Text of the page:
It was written and directed by the show’s creator Joss Whedon.

From 2003 until 2007, ‘Once More, With Feeling’ was toured around America as a theatrical sing-along show, with huge popularity.

In 2007, after a dispute with the Screen Actors Guild over unpaid residuals, 20th Century Fox pulled the licensing for public screenings of ‘Once More, with Feeling’ and it has since been forbidden to screen it.

Despite this, TwoBox Productions, put on their own presentation of ‘Once More, with Feeling’ for two evenings bridging Halloween.

With an edited version of the original TV show projected behind them, live actors dressed in characters sang and recreated the dance sequences on stage.

The cast included Rich Watkins. Phil Lee-Thomas. Niall Hemingway. Sara Lynam. Jax Braithwaite. Ashley Racov. Lawrence Bolton. Mark Wickens. Rachel Blaney. Alan Hunter. Tia Kofi/ Poppycock.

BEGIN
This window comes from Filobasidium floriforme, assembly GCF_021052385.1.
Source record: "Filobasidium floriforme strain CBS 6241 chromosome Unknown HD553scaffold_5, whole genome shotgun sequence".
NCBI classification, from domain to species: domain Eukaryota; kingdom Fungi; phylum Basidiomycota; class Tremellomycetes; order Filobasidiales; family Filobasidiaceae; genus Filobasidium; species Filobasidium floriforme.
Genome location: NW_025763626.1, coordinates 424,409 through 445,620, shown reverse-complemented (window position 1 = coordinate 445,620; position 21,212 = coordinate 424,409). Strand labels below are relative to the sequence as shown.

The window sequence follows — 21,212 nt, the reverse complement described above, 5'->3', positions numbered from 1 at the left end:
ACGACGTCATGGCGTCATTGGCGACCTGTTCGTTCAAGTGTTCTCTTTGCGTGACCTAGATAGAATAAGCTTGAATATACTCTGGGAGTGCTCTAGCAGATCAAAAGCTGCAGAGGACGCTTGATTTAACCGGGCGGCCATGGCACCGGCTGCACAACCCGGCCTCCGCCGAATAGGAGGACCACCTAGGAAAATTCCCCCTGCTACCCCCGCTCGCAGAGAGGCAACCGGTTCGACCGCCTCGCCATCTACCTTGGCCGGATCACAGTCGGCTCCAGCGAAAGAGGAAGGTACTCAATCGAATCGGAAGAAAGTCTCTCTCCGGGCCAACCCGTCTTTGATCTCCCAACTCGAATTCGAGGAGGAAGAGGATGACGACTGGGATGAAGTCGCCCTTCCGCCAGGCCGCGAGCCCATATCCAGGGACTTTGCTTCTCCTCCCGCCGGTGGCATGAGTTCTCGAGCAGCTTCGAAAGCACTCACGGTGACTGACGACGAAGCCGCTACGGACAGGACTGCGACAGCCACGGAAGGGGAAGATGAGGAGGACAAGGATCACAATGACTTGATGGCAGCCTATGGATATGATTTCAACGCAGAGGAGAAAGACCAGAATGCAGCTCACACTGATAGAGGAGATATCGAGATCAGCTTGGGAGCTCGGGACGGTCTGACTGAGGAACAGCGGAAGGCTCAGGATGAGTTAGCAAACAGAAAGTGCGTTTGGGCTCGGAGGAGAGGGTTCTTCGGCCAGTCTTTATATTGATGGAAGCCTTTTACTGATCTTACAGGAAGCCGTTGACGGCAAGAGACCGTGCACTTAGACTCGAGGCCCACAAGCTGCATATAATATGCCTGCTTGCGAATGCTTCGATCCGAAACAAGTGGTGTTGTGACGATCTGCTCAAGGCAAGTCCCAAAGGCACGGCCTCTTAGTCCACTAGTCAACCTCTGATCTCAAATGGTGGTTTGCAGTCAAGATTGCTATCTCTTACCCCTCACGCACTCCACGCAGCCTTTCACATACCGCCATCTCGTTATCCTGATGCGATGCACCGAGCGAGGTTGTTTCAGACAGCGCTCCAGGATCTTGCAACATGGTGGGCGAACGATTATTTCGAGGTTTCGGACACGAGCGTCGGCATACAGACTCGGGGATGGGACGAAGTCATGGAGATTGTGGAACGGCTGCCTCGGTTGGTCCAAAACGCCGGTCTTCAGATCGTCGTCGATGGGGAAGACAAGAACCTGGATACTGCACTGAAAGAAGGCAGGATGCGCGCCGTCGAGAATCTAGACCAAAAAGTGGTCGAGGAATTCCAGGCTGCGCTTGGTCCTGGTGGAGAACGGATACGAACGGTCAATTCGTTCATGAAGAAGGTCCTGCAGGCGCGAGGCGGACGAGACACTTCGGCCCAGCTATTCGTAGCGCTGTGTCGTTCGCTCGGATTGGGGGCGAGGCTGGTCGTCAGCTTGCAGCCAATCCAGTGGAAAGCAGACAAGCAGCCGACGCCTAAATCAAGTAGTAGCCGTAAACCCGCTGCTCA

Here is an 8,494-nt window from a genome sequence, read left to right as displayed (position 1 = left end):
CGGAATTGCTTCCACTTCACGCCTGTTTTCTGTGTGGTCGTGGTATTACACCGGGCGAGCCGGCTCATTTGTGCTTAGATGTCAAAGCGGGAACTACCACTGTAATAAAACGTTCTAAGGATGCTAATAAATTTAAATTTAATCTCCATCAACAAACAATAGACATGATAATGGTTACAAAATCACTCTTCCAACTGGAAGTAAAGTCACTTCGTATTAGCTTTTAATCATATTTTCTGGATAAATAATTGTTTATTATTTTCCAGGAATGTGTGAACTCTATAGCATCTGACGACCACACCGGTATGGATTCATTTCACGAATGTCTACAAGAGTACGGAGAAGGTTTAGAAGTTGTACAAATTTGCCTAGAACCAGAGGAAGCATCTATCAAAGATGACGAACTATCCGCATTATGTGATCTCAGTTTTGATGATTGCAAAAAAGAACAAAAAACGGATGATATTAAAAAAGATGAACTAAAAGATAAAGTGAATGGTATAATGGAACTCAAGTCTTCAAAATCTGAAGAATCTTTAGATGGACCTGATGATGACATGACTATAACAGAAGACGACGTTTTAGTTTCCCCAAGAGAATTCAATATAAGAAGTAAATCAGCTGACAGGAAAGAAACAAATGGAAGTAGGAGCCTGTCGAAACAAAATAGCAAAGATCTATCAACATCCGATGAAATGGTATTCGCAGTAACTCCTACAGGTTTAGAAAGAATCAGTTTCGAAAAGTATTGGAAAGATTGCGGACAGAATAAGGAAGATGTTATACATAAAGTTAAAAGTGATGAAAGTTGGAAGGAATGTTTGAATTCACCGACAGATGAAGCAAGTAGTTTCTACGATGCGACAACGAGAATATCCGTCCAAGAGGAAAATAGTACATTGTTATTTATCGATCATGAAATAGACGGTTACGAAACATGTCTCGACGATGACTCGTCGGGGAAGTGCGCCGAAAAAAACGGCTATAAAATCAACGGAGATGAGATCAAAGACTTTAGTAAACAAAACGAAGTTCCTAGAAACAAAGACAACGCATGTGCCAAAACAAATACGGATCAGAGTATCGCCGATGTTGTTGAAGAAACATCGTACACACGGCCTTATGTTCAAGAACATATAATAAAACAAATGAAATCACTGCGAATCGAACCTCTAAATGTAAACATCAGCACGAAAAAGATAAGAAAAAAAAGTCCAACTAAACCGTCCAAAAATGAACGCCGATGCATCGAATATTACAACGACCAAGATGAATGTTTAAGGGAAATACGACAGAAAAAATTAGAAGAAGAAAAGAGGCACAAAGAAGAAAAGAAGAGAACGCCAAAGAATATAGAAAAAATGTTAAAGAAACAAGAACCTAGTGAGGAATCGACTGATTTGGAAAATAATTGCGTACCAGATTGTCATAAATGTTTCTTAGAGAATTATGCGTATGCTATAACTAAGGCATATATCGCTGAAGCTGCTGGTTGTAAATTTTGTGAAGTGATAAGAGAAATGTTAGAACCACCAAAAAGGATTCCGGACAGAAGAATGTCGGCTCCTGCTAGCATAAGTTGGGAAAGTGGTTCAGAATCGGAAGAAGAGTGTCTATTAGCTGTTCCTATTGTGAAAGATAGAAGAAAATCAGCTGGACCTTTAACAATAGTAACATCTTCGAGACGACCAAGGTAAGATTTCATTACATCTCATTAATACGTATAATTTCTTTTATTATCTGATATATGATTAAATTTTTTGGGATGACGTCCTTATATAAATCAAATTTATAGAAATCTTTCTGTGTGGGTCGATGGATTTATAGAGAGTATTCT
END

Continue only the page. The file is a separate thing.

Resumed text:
Both shows sold old, proving the continued popularity of Buffy and the audience were in raptures as the episode was brought to life, in a very tongue in cheek way.

The cast were collectively very good, and played on the humour, cranking up the jokes and silliness to effectively parody the show rather than explicitly replicate it.

Using the space well and at points immersing themselves within the audience the cast did well without microphones, and created a fun and enjoyable recreation of the show.

It was the perfect way to present ‘Once More, with Feeling’ as a live show, and it’s only a shame that licensing rights prevent this show being fully staged and produced as it would definitely be a hit.

Videos from Buffy The Vampire Musical at The Two Brewers can be found in my accompanying vlog on my YouTube channel here:

On Sunday I returned to The Union Theatre for this month’s Roles We’ll Never Play.

The format continues to be working, with Tom Duern bringing together twenty-four of his mates to each sing a song from a show that they would not normally be cast in.

Although with the way casting is evolving, I would say nothing is ever impossible.

This series of cabarets continues to sell out, notably because you can guarantee they’ll be a least one former queen from Six the Musical performing. Tonight, they gave us three, with Renee Lamb, Grace Mouat and Maiya Quansah-Breed all on the line up.